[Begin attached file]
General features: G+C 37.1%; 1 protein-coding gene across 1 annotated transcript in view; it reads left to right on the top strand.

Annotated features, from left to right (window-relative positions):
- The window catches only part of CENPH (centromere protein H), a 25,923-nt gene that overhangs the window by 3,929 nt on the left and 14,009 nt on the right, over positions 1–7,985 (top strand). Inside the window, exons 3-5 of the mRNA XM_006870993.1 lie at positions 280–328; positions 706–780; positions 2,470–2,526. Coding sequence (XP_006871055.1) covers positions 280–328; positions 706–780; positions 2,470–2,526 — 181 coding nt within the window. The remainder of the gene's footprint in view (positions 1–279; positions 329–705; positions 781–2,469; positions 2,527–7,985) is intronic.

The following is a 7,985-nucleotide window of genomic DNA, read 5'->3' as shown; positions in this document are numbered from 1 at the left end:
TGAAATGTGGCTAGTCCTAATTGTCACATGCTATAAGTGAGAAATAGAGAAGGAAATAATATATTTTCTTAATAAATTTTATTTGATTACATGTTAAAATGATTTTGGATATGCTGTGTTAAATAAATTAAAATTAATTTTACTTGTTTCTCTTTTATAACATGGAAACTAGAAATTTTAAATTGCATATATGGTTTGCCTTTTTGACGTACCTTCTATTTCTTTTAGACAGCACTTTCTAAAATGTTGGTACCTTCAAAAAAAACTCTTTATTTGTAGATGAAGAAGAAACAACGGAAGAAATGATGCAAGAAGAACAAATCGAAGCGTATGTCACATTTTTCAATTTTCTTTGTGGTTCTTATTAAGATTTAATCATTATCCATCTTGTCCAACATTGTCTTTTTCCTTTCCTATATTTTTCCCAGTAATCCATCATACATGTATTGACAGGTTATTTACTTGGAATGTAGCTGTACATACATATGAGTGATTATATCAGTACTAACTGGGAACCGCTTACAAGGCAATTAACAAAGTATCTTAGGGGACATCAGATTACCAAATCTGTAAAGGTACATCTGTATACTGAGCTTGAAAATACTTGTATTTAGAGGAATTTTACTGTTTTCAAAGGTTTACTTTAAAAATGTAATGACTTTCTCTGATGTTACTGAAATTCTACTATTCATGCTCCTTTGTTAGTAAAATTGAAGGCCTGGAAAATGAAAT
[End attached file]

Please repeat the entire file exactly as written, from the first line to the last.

General features: G+C 37.1%; 1 protein-coding gene across 1 annotated transcript in view; it reads left to right on the top strand.

Annotated features, from left to right (window-relative positions):
- The window catches only part of CENPH (centromere protein H), a 25,923-nt gene that overhangs the window by 3,929 nt on the left and 14,009 nt on the right, over positions 1–7,985 (top strand). Inside the window, exons 3-5 of the mRNA XM_006870993.1 lie at positions 280–328; positions 706–780; positions 2,470–2,526. Coding sequence (XP_006871055.1) covers positions 280–328; positions 706–780; positions 2,470–2,526 — 181 coding nt within the window. The remainder of the gene's footprint in view (positions 1–279; positions 329–705; positions 781–2,469; positions 2,527–7,985) is intronic.

The following is a 7,985-nucleotide window of genomic DNA, read 5'->3' as shown; positions in this document are numbered from 1 at the left end:
TGAAATGTGGCTAGTCCTAATTGTCACATGCTATAAGTGAGAAATAGAGAAGGAAATAATATATTTTCTTAATAAATTTTATTTGATTACATGTTAAAATGATTTTGGATATGCTGTGTTAAATAAATTAAAATTAATTTTACTTGTTTCTCTTTTATAACATGGAAACTAGAAATTTTAAATTGCATATATGGTTTGCCTTTTTGACGTACCTTCTATTTCTTTTAGACAGCACTTTCTAAAATGTTGGTACCTTCAAAAAAAACTCTTTATTTGTAGATGAAGAAGAAACAACGGAAGAAATGATGCAAGAAGAACAAATCGAAGCGTATGTCACATTTTTCAATTTTCTTTGTGGTTCTTATTAAGATTTAATCATTATCCATCTTGTCCAACATTGTCTTTTTCCTTTCCTATATTTTTCCCAGTAATCCATCATACATGTATTGACAGGTTATTTACTTGGAATGTAGCTGTACATACATATGAGTGATTATATCAGTACTAACTGGGAACCGCTTACAAGGCAATTAACAAAGTATCTTAGGGGACATCAGATTACCAAATCTGTAAAGGTACATCTGTATACTGAGCTTGAAAATACTTGTATTTAGAGGAATTTTACTGTTTTCAAAGGTTTACTTTAAAAATGTAATGACTTTCTCTGATGTTACTGAAATTCTACTATTCATGCTCCTTTGTTAGTAAAATTGAAGGCCTGGAAAATGAAAT